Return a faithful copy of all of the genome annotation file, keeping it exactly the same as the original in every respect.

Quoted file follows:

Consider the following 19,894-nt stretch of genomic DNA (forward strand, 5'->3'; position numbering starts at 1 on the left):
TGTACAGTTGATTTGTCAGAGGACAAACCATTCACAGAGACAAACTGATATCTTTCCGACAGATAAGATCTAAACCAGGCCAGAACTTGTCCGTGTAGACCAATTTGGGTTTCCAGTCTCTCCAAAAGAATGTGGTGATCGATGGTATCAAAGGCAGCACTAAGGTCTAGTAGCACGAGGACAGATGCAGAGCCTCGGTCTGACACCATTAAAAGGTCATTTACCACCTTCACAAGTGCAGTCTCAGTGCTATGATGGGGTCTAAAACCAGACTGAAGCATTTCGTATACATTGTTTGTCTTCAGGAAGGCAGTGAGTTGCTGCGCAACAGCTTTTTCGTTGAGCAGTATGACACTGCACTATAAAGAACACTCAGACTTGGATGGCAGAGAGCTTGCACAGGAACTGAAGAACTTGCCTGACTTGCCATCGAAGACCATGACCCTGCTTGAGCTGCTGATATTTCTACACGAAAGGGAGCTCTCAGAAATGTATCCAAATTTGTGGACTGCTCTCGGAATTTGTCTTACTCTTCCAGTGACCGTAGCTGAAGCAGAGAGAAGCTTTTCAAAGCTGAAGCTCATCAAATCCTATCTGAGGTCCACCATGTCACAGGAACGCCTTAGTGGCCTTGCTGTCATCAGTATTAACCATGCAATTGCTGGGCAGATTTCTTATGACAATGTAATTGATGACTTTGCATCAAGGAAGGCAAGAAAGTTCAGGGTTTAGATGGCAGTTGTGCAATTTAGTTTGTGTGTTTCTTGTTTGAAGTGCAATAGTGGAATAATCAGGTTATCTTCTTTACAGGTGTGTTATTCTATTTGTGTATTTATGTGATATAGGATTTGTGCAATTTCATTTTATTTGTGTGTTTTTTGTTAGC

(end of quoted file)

Consider the following 19,894-nt stretch of genomic DNA (forward strand, 5'->3'; position numbering starts at 1 on the left):
TGTACAGTTGATTTGTCAGAGGACAAACCATTCACAGAGACAAACTGATATCTTTCCGACAGATAAGATCTAAACCAGGCCAGAACTTGTCCGTGTAGACCAATTTGGGTTTCCAGTCTCTCCAAAAGAATGTGGTGATCGATGGTATCAAAGGCAGCACTAAGGTCTAGTAGCACGAGGACAGATGCAGAGCCTCGGTCTGACACCATTAAAAGGTCATTTACCACCTTCACAAGTGCAGTCTCAGTGCTATGATGGGGTCTAAAACCAGACTGAAGCATTTCGTATACATTGTTTGTCTTCAGGAAGGCAGTGAGTTGCTGCGCAACAGCTTTTTCGTTGAGCAGTATGACACTGCACTATAAAGAACACTCAGACTTGGATGGCAGAGAGCTTGCACAGGAACTGAAGAACTTGCCTGACTTGCCATCGAAGACCATGACCCTGCTTGAGCTGCTGATATTTCTACACGAAAGGGAGCTCTCAGAAATGTATCCAAATTTGTGGACTGCTCTCGGAATTTGTCTTACTCTTCCAGTGACCGTAGCTGAAGCAGAGAGAAGCTTTTCAAAGCTGAAGCTCATCAAATCCTATCTGAGGTCCACCATGTCACAGGAACGCCTTAGTGGCCTTGCTGTCATCAGTATTAACCATGCAATTGCTGGGCAGATTTCTTATGACAATGTAATTGATGACTTTGCATCAAGGAAGGCAAGAAAGTTCAGGGTTTAGATGGCAGTTGTGCAATTTAGTTTGTGTGTTTCTTGTTTGAAGTGCAATAGTGGAATAATCAGGTTATCTTCTTTACAGGTGTGTTATTCTATTTGTGTATTTATGTGATATAGGATTTGTGCAATTTCATTTTATTTGTGTGTTTTTTGTTAGC